Note Tom Verducci’s comment on the left side of the cover
So what better to do than put those numbers in the context of recent MLB history. Taking a look at the last 15 years, there have only been a few ROY winners (hitters) that had great numbers.
- Nomar Garciaparra (1997): BA: .306, HR: 30, RBI: 98
- Carlos Beltran (1999): BA: .293, HR: 22, RBI: 108
- Albert Pujols (2000): BA: .329, HR: 37, RBI: 130
- Ichiro Suzuki (2000): BA: .350, HR: 8, RBI: 69
- Ryan Braun (2007): BA: .324, HR: 34, RBI: 97
We should be able to add Mike Trout to that list after this year. But as far as rookie hitters go, you can see that it’s not smart to expect MVP-caliber numbers from rookies; it just doesn’t happen very often.
So when it comes to Bryce Harper and his rookie year, (which, again, we’ve estimated to end around .270/18 HR/70 RBI) we should not in any way be disappointed. Harper has lived up to the elite-level hype, and this is shaping up to be an encouraging season that should lead us to believe he’ll only get better and fulfill his potential.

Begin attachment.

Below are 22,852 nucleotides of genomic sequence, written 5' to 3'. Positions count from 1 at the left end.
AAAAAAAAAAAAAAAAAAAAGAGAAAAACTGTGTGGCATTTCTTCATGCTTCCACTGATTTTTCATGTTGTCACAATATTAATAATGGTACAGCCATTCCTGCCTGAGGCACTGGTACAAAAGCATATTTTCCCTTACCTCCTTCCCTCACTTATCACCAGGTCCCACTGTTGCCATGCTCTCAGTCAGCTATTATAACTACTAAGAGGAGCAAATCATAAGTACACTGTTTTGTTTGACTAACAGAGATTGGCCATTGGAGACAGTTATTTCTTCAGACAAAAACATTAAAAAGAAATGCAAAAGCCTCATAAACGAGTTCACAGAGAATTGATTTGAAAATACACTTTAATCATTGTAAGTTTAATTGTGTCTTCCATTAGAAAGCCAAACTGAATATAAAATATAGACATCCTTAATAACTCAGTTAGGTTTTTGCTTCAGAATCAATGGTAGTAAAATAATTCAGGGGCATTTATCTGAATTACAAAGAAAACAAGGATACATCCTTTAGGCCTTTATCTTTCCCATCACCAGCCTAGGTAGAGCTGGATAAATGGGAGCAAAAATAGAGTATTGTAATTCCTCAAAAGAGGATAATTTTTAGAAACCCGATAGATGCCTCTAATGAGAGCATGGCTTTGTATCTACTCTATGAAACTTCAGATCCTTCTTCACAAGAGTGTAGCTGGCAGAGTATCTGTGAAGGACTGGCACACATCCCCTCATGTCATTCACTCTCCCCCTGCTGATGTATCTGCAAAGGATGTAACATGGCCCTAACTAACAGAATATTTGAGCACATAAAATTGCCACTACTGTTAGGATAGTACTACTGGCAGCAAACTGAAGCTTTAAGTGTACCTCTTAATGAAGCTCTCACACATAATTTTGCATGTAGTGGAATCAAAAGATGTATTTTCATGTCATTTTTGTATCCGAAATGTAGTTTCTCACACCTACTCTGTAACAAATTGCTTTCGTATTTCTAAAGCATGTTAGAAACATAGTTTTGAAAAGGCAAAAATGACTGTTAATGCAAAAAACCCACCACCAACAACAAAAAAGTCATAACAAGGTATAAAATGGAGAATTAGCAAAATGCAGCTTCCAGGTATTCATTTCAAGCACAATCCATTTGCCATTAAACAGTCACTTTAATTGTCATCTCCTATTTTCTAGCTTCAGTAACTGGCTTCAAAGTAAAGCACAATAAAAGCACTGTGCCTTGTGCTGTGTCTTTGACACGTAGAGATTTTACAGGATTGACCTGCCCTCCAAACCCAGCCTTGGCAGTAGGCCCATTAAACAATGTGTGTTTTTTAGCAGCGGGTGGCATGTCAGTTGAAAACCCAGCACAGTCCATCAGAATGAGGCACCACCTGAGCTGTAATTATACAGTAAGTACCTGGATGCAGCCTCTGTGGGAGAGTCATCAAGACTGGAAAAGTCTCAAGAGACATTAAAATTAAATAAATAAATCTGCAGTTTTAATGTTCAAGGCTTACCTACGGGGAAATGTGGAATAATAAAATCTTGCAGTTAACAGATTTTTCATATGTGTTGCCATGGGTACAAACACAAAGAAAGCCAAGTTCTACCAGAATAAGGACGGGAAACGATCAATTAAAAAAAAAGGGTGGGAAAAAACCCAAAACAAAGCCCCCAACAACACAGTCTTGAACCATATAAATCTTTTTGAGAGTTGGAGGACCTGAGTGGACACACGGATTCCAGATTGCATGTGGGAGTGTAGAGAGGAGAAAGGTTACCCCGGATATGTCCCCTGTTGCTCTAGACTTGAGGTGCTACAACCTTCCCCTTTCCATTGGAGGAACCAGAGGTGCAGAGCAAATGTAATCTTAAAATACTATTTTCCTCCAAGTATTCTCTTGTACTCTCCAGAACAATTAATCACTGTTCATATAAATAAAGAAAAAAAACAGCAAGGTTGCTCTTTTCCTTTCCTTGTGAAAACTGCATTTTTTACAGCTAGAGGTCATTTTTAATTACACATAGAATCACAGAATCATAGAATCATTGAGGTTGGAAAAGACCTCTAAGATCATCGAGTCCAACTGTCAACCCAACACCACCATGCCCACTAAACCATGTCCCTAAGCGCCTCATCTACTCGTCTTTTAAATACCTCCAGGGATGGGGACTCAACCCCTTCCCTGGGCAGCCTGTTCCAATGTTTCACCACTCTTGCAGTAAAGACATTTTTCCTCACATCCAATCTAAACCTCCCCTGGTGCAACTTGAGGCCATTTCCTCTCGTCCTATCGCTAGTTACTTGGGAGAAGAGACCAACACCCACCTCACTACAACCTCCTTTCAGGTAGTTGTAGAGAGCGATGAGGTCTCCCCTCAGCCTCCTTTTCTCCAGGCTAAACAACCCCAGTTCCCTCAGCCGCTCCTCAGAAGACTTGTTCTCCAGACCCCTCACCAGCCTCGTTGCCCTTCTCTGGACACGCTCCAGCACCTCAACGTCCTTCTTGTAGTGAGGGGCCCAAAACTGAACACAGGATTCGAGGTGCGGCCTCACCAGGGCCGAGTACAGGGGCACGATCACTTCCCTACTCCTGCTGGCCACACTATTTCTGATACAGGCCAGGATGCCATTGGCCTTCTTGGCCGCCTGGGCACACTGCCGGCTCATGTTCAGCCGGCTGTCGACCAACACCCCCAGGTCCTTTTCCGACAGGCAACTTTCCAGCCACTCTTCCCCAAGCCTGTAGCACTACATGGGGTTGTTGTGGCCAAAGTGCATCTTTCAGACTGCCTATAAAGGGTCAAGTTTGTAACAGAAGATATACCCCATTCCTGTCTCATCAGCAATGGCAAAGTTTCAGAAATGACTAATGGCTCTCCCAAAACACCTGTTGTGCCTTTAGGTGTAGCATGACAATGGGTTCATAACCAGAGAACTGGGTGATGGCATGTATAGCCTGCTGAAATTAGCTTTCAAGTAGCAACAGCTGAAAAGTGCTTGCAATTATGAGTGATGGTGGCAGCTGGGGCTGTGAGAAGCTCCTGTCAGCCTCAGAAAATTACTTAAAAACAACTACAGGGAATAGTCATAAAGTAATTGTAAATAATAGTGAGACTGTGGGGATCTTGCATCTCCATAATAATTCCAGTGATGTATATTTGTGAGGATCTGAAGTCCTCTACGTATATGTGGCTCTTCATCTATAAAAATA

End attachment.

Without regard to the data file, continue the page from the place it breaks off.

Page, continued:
Take last season for example, when a couple of rookies were called up and struggled mightily:
- Mike Trout: 40 GP, .220 AVG, 4 HR, 16 RBI, 4 SB
- Anthony Rizzo: 49 GP, .141 AVG, 1 HR, 9 RBI
Despite those woeful numbers, they’ve both been able to bounce back in triumphant fashion this season. Trout is leading the American League in batting average (.341) and stolen bases (26) through 64 games played. Rizzo, while his stint is still in the early stages, has clubbed four homers and driven in 9 runs in his first 12 games played. So you get the idea.
Sometimes, it just takes youngsters time to get acclimated. When you consider how bad those two rookies were in their time last year compared to their success so far this season, there’s reason to believe that Bryce Harper will only continue to get better…and he hasn’t even had the rough adjustment period that Trout and Rizzo went through.
When you look at ROY winners in the past 15 years other than those previously mentioned, you see more down to earth numbers. Here are some of those guys that have gone on to have continued success in the big leagues: